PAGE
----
There are no such things as meals anymore. People work all different shifts and no one ever takes a ‘day off’. People are fed six times a day. Your foot allotment is dependent strictly upon your needs. For example; a young man who was 6 feet tall and weighs 180 pounds and was a ‘Spinner’ would get about 3,000 calories a day. Whereas, a 5 foot tall middle aged woman who weighed 110 pounds, might get 1,500 calories a day. The same was true for water. You only got enough water to keep you hydrated. A ‘Spinner’ might get an additional quart of water per day since they would have sweated that amount out.
Food distribution is handled by Kil-Cal’s and water is handled by Waco’s.
Existence for all survivors was now in subsistence mode. And POD 17 was actually one of the best off. One of the deepest shafts of the mine had run into an aquifer and there was a regular supply of relatively clean water. But no one knew how long it would last or if there was some sort of unknown chemical pollutant in the water. They had no choice but to drink it.
The major source of food for the colony is mushrooms. Since they grow best in a cool dark place – POD 17’s mine shafts are a perfect place. Human waste is saved and mixed with other organic matter and straw to grow the mushrooms. A small amount of other crops are grown at the surface under the tarps – carrots, beets, potatoes, radishes, corn – almost all ‘root’ vegetables.
Everyone in the colony is a ‘vegan’ by necessity. There are virtually no animals in the area to hunt for meat and having a dairy farm or a cattle farm is out of the question because of the resources required (it takes about 20 pounds of grain to make one pound of beef to say nothing about the many gallons of water it takes).
Whatever food is available is mixed together into bars that are divided into 200 calorie ‘Bites’. A person might be entitled to 6 Bites a day and can take a Bite or two whenever there is a Food Break – usually every 3 hours.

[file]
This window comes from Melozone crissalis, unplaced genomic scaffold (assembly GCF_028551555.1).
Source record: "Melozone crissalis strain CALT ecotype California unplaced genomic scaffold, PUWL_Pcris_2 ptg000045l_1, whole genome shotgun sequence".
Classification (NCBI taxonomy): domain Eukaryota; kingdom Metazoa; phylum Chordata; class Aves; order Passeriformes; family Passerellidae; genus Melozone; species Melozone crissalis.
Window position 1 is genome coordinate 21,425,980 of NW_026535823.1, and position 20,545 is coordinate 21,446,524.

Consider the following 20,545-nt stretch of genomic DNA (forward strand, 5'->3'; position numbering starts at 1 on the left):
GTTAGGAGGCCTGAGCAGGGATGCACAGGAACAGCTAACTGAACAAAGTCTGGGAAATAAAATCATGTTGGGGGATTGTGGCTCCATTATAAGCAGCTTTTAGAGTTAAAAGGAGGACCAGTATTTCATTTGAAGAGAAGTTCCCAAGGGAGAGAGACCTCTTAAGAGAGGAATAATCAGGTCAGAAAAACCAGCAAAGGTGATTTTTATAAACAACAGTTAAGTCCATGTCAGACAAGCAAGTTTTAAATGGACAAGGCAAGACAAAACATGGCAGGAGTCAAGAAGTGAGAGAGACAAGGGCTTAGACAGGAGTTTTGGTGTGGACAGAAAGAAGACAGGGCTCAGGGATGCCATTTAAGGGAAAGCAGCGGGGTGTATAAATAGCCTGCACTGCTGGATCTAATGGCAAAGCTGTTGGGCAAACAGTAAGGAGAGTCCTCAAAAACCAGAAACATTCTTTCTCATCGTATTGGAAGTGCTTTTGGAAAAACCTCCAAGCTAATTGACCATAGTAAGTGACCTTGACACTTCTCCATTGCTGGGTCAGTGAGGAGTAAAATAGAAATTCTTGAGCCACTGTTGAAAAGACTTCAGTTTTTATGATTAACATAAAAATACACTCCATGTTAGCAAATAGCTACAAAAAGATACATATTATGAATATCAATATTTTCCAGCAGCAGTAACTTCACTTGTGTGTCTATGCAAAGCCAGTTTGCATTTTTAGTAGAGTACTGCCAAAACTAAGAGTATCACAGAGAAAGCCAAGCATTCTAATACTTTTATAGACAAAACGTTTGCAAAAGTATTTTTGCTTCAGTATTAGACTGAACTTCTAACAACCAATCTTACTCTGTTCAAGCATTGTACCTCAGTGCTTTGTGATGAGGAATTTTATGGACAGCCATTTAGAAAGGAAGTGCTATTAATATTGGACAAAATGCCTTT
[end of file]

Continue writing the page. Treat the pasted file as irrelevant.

Since there is limited food, no fattening snacks, no smoking or alcohol to drink and mandatory exercise for all, people are amazingly healthy. The biggest problem is for people to get some exposure to sunlight but since the temperature is extreme, everyone has to go out at dawn or dusk.
There are actually a few vehicles. These were old cars that were found and converted to electric vehicles. The engines were taken out and old car batteries were put in the engine bay and they were charged by outside solar panels. The system was very inefficient and the cars range was maybe 20 miles but it gave POD 17 a leg up on its neighbors who did not have a vehicle and had to make do with human powered carts to move things on the surface.
Problems arise when Romy stumbles upon the fact that Council members are: hiding things from the community. They have a still and are making moonshine from potatoes. They are secretly raising rabbits and are eating meat. He realizes that his father, who is a Council member, is probably involved, so he is not sure what to do. He finally decides to do the right thing.


Documentation of Registration

Registrant: Joe McCormick

Author: Joe McCormick

Registration Number: 1822516